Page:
On Sept. 4, firefighters responded to a report of a 60-year-old female with a head injury and possible shoulder dislocation. The department was advised of a delayed response time from Life Line ambulance and after more than 80 minutes the patient, who was in severe pain, was transported in their own personal vehicle.

“Our firefighters want to go fight fires, respond to car wrecks and that kind of stuff, but most people didn’t sign on for more,” he said. “It’s rough watching people in pain and not being able to do anything about it.”

When asked what he believes is the solution for Williams, James said more ambulances and crews are needed in the Williams area, and possibly another ambulance company.

“We had two full time crews in 2000, and today, 21 years later, with all the building going on, they’re still at just two full time crews. I’m sure the call volume is double what it used to be,” he said. “We are hoping they will step up, but I don’t see it happening.”


Williams police and firefighters respond to an armed suicidal subject in Williams in 2017. (Wendy Howell/WGCN)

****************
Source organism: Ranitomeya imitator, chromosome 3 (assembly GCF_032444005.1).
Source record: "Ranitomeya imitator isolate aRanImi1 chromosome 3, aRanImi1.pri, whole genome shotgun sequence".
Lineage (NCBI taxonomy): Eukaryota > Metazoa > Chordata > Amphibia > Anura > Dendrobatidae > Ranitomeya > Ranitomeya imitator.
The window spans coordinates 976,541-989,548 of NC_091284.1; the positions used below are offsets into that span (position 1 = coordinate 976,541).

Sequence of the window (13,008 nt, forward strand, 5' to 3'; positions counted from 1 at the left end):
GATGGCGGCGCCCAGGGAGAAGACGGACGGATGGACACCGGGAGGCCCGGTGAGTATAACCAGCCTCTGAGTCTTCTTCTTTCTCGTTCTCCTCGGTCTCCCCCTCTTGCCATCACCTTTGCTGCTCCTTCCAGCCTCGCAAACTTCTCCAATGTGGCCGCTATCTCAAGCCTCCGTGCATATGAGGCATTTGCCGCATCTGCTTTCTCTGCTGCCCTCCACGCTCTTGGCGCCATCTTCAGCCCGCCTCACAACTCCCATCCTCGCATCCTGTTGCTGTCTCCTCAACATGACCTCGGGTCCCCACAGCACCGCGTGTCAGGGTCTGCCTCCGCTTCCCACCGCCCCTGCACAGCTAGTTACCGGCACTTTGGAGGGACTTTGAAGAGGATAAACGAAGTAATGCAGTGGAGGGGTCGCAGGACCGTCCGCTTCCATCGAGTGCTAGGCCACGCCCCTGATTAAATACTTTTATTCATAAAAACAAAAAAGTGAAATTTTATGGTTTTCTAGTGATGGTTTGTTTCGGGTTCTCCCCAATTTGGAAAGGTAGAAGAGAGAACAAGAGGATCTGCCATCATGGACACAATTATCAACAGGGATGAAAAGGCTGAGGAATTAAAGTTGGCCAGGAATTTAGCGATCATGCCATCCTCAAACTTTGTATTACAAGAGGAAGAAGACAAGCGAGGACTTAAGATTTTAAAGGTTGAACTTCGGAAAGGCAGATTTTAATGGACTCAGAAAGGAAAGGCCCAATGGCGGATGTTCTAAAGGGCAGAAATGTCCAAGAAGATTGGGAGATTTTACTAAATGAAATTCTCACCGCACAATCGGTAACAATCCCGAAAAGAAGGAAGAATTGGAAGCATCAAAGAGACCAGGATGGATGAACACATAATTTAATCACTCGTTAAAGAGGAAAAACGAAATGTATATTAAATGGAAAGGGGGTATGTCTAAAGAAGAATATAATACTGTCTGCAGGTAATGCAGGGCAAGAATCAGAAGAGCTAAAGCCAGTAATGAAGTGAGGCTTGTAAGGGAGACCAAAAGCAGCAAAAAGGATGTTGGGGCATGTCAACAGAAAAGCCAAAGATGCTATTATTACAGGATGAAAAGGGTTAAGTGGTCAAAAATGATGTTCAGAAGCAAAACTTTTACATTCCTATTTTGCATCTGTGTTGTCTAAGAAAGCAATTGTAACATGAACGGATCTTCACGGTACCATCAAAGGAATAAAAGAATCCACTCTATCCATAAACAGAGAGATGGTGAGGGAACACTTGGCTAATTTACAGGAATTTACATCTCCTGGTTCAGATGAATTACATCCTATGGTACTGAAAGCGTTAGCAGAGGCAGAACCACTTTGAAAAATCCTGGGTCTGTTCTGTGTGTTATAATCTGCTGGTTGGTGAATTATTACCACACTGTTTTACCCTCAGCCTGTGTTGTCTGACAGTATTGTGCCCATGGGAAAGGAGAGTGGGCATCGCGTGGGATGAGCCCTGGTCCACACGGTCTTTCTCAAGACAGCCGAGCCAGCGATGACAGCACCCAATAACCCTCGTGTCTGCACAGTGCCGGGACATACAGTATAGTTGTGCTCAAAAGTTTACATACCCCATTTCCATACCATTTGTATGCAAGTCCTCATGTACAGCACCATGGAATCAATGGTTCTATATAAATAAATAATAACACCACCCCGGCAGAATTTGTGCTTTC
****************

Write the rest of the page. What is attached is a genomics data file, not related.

Certification and staffing

Currently, the only ambulance provider allowed by the Arizona Department of Health Serivces to operate in Williams and the surrounding area is Life Line Ambulance, a for-profit company that operates under a corporation called American Medical Response (AMR).

The ADHS certifies ground ambulance services in Arizona to ensure all areas of the state, including remote areas, have adequate emergency medical services, according to the ADHS website.

The certificate of necessity (CON), issued by ADHS, outlines the geographic service area, level of service (advanced life support or basic life support), hours of operation, response times, effective date, expiration date and any limiting or special provisions for emergency medical services in the specific geographic area.

According to Life Line Ambulance’s CON, 70 percent of emergency calls in Williams should have response times of 10 minutes or less, 90 percent of all emergency calls should have a response time of 15 minutes or less, and 98 percent of emergency calls should have a response time of 30 minutes or less.